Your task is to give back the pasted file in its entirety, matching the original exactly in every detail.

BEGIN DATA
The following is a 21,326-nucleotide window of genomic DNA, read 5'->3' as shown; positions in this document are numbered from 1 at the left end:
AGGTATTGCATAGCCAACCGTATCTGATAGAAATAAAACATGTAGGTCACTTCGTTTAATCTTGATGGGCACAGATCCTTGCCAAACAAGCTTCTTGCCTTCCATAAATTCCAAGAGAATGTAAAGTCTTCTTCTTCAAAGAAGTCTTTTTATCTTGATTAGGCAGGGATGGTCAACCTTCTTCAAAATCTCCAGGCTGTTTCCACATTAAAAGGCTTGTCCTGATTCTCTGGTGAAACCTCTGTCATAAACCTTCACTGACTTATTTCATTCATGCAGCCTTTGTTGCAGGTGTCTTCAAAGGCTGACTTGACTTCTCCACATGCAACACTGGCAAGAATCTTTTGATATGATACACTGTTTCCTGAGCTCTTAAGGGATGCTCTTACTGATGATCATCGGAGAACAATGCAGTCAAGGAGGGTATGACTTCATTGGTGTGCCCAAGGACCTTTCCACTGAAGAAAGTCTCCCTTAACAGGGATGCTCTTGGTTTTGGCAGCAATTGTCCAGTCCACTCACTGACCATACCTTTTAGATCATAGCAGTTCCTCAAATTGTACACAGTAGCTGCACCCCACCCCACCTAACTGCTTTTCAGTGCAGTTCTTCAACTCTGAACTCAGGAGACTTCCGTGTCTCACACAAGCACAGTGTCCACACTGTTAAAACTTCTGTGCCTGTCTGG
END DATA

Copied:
The following is a 21,326-nucleotide window of genomic DNA, read 5'->3' as shown; positions in this document are numbered from 1 at the left end:
AGGTATTGCATAGCCAACCGTATCTGATAGAAATAAAACATGTAGGTCACTTCGTTTAATCTTGATGGGCACAGATCCTTGCCAAACAAGCTTCTTGCCTTCCATAAATTCCAAGAGAATGTAAAGTCTTCTTCTTCAAAGAAGTCTTTTTATCTTGATTAGGCAGGGATGGTCAACCTTCTTCAAAATCTCCAGGCTGTTTCCACATTAAAAGGCTTGTCCTGATTCTCTGGTGAAACCTCTGTCATAAACCTTCACTGACTTATTTCATTCATGCAGCCTTTGTTGCAGGTGTCTTCAAAGGCTGACTTGACTTCTCCACATGCAACACTGGCAAGAATCTTTTGATATGATACACTGTTTCCTGAGCTCTTAAGGGATGCTCTTACTGATGATCATCGGAGAACAATGCAGTCAAGGAGGGTATGACTTCATTGGTGTGCCCAAGGACCTTTCCACTGAAGAAAGTCTCCCTTAACAGGGATGCTCTTGGTTTTGGCAGCAATTGTCCAGTCCACTCACTGACCATACCTTTTAGATCATAGCAGTTCCTCAAATTGTACACAGTAGCTGCACCCCACCCCACCTAACTGCTTTTCAGTGCAGTTCTTCAACTCTGAACTCAGGAGACTTCCGTGTCTCACACAAGCACAGTGTCCACACTGTTAAAACTTCTGTGCCTGTCTGG